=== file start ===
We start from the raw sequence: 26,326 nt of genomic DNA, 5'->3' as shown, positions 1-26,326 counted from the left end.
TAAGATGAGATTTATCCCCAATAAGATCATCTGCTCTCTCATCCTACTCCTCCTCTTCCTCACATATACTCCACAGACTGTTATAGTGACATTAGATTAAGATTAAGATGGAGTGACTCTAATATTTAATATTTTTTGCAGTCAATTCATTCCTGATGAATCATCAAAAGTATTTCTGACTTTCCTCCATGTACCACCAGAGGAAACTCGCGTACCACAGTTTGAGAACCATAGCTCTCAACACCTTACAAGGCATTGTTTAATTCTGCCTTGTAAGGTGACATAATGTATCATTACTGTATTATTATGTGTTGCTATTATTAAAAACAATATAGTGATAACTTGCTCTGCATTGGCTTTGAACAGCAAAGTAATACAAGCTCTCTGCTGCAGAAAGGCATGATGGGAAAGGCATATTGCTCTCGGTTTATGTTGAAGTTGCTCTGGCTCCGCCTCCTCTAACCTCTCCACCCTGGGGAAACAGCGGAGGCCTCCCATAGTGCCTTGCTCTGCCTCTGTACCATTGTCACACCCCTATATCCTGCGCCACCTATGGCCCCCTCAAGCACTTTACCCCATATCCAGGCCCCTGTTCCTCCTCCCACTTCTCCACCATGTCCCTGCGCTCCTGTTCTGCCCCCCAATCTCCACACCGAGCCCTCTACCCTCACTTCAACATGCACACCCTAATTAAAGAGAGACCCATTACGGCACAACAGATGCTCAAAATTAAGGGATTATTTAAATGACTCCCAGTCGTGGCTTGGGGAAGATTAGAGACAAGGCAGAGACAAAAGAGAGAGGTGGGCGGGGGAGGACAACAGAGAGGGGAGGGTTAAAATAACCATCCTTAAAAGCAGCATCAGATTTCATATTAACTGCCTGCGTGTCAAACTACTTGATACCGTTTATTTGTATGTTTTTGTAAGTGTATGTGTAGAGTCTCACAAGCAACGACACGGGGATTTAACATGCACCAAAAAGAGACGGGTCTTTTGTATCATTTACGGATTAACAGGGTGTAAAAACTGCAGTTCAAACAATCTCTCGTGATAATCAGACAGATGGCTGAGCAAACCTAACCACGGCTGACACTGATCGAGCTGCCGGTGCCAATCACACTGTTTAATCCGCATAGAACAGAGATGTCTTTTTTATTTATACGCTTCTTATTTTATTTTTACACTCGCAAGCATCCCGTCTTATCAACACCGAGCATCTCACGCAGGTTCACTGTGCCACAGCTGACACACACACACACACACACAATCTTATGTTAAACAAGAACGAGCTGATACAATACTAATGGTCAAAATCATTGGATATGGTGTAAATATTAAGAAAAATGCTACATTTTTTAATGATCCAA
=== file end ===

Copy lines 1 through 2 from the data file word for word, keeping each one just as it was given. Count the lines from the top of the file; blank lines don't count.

We start from the raw sequence: 26,326 nt of genomic DNA, 5'->3' as shown, positions 1-26,326 counted from the left end.
TAAGATGAGATTTATCCCCAATAAGATCATCTGCTCTCTCATCCTACTCCTCCTCTTCCTCACATATACTCCACAGACTGTTATAGTGACATTAGATTAAGATTAAGATGGAGTGACTCTAATATTTAATATTTTTTGCAGTCAATTCATTCCTGATGAATCATCAAAAGTATTTCTGACTTTCCTCCATGTACCACCAGAGGAAACTCGCGTACCACAGTTTGAGAACCATAGCTCTCAACACCTTACAAGGCATTGTTTAATTCTGCCTTGTAAGGTGACATAATGTATCATTACTGTATTATTATGTGTTGCTATTATTAAAAACAATATAGTGATAACTTGCTCTGCATTGGCTTTGAACAGCAAAGTAATACAAGCTCTCTGCTGCAGAAAGGCATGATGGGAAAGGCATATTGCTCTCGGTTTATGTTGAAGTTGCTCTGGCTCCGCCTCCTCTAACCTCTCCACCCTGGGGAAACAGCGGAGGCCTCCCATAGTGCCTTGCTCTGCCTCTGTACCATTGTCACACCCCTATATCCTGCGCCACCTATGGCCCCCTCAAGCACTTTACCCCATATCCAGGCCCCTGTTCCTCCTCCCACTTCTCCACCATGTCCCTGCGCTCCTGTTCTGCCCCCCAATCTCCACACCGAGCCCTCTACCCTCACTTCAACATGCACACCCTAATTAAAGAGAGACCCATTACGGCACAACAGATGCTCAAAATTAAGGGATTATTTAAATGACTCCCAGTCGTGGCTTGGGGAAGATTAGAGACAAGGCAGAGACAAAAGAGAGAGGTGGGCGGGGGAGGACAACAGAGAGGGGAGGGTTAAAATAACCATCCTTAAAAGCAGCATCAGATTTCATATTAACTGCCTGCGTGTCAAACTACTTGATACCGTTTATTTGTATGTTTTTGTAAGTGTATGTGTAGAGTCTCACAAGCAACGACACGGGGATTTAACATGCACCAAAAAGAGACGGGTCTTTTGTATCATTTACGGATTAACAGGGTGTAAAAACTGCAGTTCAAACAATCTCTCGTGATAATCAGACAGATGGCTGAGCAAACCTAACCACGGCTGACACTGATCGAGCTGCCGGTGCCAATCACACTGTTTAATCCGCATAGAACAGAGATGTCTTTTTTATTTATACGCTTCTTATTTTATTTTTACACTCGCAAGCATCCCGTCTTATCAACACCGAGCATCTCACGCAGGTTCACTGTGCCACAGCTGACACACACACACACACACACAATCTTATGTTAAACAAGAACGAGCTGATACAATACTAATGGTCAAAATCATTGGATATGGTGTAAATATTAAGAAAAATGCTACATTTTTTAATGATCCAA